But this was only the first half of the concert. Through the intermission the beautiful cry of the oboe in the Rachmaninoff echoed in my thoughts, and of course it would soon be followed even more thrillingly in the second half of the concert, in the Brahms Symphony #1, with a shimmeringly beautiful oboe solo, and stunning solos on horns and violin, and its own unique way of combining disparate themes and ideas into a harmonious and satisfying whole. It was, I think, a happy pairing, the Rachmaninoff and the Brahms, both works brilliant in their respective ways.
I came late to an appreciation of Brahms, and I continue to grow in that regard. I heard a lot of Brahms growing up, along with Beethoven and Bach. Yes, my dad was a "three Bs" listener, but it was Beethoven that I most absorbed as a child, and Brahms with which I struggled the most. That could have simply been youth, but I think it was also the emphasis I absorbed, and which I think was played up in my father's recordings, that Brahms was the "new" Beethoven, the successor to Beethoven, and I am happy that orchestras and musicians have gotten away from that narrow view, if it was ever a trend. I don't know if that was a widely held view or just something I picked up, partially informed, from my small pool of understanding. I don't really see Brahms that way today. Of course there are moments that sound a little like Beethoven in some of the music, even in the first symphony, but in music, as in life, the past is inescapable, part and parcel of who we are. We can become a slave to it or move forward. Brahms moved forward.
Certainly the opening movement of Brahm's Symphony No, 1 feels like it owes little to Beethoven except, perhaps, in its use of texture rather than a consistent melody. I have to thank Aram Demirjian for reminding me of that as I was struggling with how to link my chicken scratches about the performance. I think of Beethoven as liking clearly defined themes, linked together in discrete packages, but that is not what you find in the first movement of Brahm's First. To this listener the Brahms opened with a polyphony of overlapping themes and ideas, a rich and complex counterpoint that felt far more closely related to Bach, and perhaps older forms as well, than anything that I associate with Beethoven. From the opening lines the rising notes of the violins and cellos form a contrast with the descending notes of the violas and clarinets -- joy contrasted with lament. It is almost exactly this contrast and overlapping of themes, melding into a harmonious whole, not particularly melodic but very moving and both intellectually and emotionally rich that brings the symphony into satisfying territory. Again, this movement seems to stand more on the shoulders of Bach than Beethoven, but truly it is neither. Brahms is reimagining the symphony: it is as if he is trying to merge the tight multi-dimensional complexity of a small scale work like a fugue with the grandeur and enveloping scale of an orchestral work. As the first movement continues to unfold the contrasting rising and falling lines seem to do battle, thrillingly but also harmoniously, locked together arm in arm, a yin and yang, although Brahms would not have known those terms.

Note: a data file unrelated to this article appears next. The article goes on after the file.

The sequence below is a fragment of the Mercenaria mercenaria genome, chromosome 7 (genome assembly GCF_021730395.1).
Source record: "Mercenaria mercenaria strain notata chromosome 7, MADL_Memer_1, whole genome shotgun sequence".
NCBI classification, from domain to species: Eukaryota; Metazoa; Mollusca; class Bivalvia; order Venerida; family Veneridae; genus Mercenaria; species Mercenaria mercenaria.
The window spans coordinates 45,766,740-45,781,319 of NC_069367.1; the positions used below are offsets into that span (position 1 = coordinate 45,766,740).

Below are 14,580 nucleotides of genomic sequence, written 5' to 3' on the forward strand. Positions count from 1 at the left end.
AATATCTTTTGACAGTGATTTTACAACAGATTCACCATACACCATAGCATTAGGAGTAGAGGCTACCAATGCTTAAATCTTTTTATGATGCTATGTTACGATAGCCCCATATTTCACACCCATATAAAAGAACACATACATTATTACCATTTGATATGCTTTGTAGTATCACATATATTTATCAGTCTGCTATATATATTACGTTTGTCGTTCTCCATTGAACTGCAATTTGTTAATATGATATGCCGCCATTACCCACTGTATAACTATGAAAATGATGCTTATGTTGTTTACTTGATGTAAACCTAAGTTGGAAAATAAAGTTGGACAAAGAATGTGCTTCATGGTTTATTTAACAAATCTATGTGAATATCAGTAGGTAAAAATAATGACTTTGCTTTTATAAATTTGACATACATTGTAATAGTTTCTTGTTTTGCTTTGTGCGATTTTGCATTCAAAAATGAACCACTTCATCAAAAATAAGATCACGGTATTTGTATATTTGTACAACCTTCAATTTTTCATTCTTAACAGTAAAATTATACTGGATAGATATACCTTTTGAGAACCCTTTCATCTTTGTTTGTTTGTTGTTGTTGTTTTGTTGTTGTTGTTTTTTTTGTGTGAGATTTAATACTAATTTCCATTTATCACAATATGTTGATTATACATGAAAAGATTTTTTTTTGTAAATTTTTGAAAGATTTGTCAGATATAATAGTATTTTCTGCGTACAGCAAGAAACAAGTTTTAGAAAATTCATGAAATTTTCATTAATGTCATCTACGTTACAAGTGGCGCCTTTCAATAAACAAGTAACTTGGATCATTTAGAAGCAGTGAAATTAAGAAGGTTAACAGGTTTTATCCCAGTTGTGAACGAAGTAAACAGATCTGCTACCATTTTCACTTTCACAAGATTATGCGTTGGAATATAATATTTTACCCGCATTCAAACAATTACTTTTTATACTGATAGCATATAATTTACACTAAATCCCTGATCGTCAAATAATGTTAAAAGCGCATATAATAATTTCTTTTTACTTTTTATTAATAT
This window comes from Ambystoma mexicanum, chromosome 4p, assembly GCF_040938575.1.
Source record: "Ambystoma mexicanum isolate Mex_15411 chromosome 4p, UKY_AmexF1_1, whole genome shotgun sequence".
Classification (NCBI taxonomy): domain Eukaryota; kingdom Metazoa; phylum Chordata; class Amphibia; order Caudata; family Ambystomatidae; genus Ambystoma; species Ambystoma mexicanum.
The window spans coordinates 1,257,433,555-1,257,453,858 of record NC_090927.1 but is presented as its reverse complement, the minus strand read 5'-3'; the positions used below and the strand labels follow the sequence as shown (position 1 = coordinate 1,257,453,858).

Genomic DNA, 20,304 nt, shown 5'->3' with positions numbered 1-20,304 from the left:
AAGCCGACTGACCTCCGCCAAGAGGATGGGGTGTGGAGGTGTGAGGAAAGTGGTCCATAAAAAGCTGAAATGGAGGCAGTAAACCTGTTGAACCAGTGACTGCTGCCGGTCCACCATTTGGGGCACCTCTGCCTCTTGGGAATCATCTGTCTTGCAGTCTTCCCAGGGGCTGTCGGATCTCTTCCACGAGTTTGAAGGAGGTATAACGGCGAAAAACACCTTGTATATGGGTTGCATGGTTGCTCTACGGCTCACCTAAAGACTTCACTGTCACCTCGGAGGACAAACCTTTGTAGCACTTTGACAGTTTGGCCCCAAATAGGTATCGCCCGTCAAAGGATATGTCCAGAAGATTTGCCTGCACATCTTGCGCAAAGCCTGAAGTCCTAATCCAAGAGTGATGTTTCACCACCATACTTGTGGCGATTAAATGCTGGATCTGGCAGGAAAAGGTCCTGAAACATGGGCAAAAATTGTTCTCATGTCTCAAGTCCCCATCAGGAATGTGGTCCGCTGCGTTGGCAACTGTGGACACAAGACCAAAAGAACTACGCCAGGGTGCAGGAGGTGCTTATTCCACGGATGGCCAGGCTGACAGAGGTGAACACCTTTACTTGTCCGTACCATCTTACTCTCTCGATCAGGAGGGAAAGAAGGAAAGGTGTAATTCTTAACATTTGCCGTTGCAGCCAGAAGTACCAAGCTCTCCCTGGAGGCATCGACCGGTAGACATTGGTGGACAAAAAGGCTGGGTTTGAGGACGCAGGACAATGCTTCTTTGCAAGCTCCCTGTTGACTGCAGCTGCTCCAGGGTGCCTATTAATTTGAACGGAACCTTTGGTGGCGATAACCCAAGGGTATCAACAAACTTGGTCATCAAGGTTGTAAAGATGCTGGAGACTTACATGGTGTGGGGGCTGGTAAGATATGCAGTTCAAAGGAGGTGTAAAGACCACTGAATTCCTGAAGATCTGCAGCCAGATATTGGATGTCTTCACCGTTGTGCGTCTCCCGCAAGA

Of course that high-wire balancing act cannot continue, and the first movement folds into the gentle lyricism of the second, a soothing place created by the music, like being caressed by silk, which slips into the allegretto e grazioso. Here we have a gentle dance, a melody on a gentle breeze, a symphony that has begun in a worldly cacophony of voices and then turned inward, self-soothing, seeking quiet joys.
And then, out of the calm, all hell breaks loose. That is really the only way I can describe the shock of the opening notes of the final movement. We have been lulled into near complacency and are jolted rudely awake. Eventually a sense of clarity begins to open, a spark of light, signaled by a resplendent horn call in C major. The big dramatic melody follows, the part people compare to Beethoven, a look to the past, but also surging into a new future, signaled once again by the horn call, harmonized by a bit of dissonance but breaking through into meltingly beautiful music. It is a symphony that feels somehow public and private, individual and universal, a multidimensional road map. To where? I leave that up to you.